Three of the most solid Brics

Joanna Terrett, emerging markets investment director for Scottish Widows, picks three companies with plenty of potential.

Every week, a professional investor tells MoneyWeek where she'd put her money now. This week: Joanna Terrett, emerging markets investment director, SWIP

While the turmoil of the latter part of 2007 has certainly had some impact on emerging markets, it's fair to say that they are currently seen as safe havens'. Their economies are generally healthy and domestic demand growth is likely to take over from export-led growth as the key economic driver.

As bottom-up stock-pickers, we look for companies with good earnings growth potential, competent management, a promising position in the marketplace and healthy balance sheets. We invest on a three-year view. Here are three stocks we like the look of now.

Gafisa (US:GFA) is one of Brazil's top homebuilders, focusing on top-end apartments as well as more affordable housing. Just now, many of the listed firms aim at the top end of the market in terms of affordability, but future demand is likely to be sustained from middle and lower-income segments of the population. Demographic trends, economic stability and falling interest rates are fuelling demand for property. Of Brazil's 170 million population, 41% are younger than 20 years old.

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Meanwhile, interest rates have fallen fast, from almost 25% at the start of the decade to nearer 10% today, and look likely to continue downwards. This has had a positive effect on the domestic economy and the housing market, making homes more affordable and prompting a surge in mortgage lending. The sector has been volatile (in terms of stockmarket performance) over the last year, but this is an area of long-term growth. Gafisa has a flexible and proven business model, run by a management team with a good track record.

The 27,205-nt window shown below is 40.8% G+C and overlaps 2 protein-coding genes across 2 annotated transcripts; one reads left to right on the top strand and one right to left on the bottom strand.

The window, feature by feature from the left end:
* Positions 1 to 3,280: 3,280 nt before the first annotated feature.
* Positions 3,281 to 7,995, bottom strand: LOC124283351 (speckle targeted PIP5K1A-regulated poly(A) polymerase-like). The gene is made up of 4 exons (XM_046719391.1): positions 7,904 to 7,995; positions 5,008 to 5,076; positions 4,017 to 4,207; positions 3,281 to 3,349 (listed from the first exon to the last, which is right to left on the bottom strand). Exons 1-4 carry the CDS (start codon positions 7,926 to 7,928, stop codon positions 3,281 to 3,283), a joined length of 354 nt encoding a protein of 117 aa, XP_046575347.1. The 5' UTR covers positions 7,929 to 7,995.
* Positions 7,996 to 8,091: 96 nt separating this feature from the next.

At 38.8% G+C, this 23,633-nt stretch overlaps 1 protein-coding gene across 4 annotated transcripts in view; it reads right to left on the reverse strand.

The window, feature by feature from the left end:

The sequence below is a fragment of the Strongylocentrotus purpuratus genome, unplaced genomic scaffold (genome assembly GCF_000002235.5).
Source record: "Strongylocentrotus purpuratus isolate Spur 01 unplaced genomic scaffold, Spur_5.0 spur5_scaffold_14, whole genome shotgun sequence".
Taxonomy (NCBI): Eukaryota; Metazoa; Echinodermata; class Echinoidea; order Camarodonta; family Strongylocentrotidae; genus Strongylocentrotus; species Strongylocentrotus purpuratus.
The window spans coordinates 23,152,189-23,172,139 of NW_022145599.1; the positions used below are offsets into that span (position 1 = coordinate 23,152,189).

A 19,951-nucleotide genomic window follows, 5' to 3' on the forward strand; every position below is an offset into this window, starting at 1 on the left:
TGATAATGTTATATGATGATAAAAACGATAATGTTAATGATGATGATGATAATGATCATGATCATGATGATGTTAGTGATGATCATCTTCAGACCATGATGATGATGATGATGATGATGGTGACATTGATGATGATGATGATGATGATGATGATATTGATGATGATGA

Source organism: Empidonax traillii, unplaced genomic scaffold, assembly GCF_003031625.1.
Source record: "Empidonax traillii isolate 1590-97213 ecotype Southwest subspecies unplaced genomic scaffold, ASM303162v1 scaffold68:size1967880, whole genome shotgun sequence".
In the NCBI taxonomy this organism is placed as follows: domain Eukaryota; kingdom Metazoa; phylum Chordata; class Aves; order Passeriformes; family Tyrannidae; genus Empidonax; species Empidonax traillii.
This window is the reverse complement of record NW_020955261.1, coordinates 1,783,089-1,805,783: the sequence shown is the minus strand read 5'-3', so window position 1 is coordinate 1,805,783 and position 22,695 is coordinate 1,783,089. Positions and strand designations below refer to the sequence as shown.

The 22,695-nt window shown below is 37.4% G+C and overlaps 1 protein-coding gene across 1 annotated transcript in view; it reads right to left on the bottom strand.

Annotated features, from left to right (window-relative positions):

A second Brazilian firm that we invest in is emerging-market oil giant Petrobras (US:PBR). The group boosted its oil reserves by 50% in November with a significant oil find. Better yet, this was not the heavy crude associated with Brazil, but light oil, which is more valuable to Petrobras. The discovery is the world's second-largest field to be found in the last 20 years, an increasingly rare event, following other emerging-market discoveries such as Kazakhstan's Kashagan field in 2000.

It is estimated to produce between five billion and eight billion barrels of oil, not far off the entire oil reserves of Norway, and production could begin properly in 2011. This catapults Brazil into the senior league' at a time when the oil price has rocketed to around $100 a barrel. It changes the outlook for Petrobras, and indeed Brazil, dramatically.

Russia is the R' of the Brics (Brazil, Russia, India and China). These countries have driven 25% of global growth in recent years and will continue to do so over the coming decade. Politically and economically, Russia has become an increasingly important player on the global stage. Domestically, it is redeveloping to meet the demands of a rapidly-growing economy, and for the first time since the end of the communist era, people have money in their pockets and are starting to spend. There are many investment opportunities to benefit from this increased spending power.

For example, rewind a decade and the image of Russian retail is one of empty shelves and long queues. Not so now. Food retail is a dynamic sector, which is operating extremely successfully, and one company leading the race to capitalise on this is X5 Retail (FIVE), a modern multi-format chain with hypermarkets, supermarkets, convenience stores and discount stores. It has a firm hold on the Moscow and St Petersburg markets and plans to aggressively roll-out stores to grow its market share further.

The stocks Joanna Terrett likes

Stock, 12mth high, 12mth low, Now

Gafisa, US$42.74, US$20.67, US$34.47

Petrobras, US$119.16, US$41.38, US$108.66

X5 Retail, US$38.0, US$24.50, US$36.91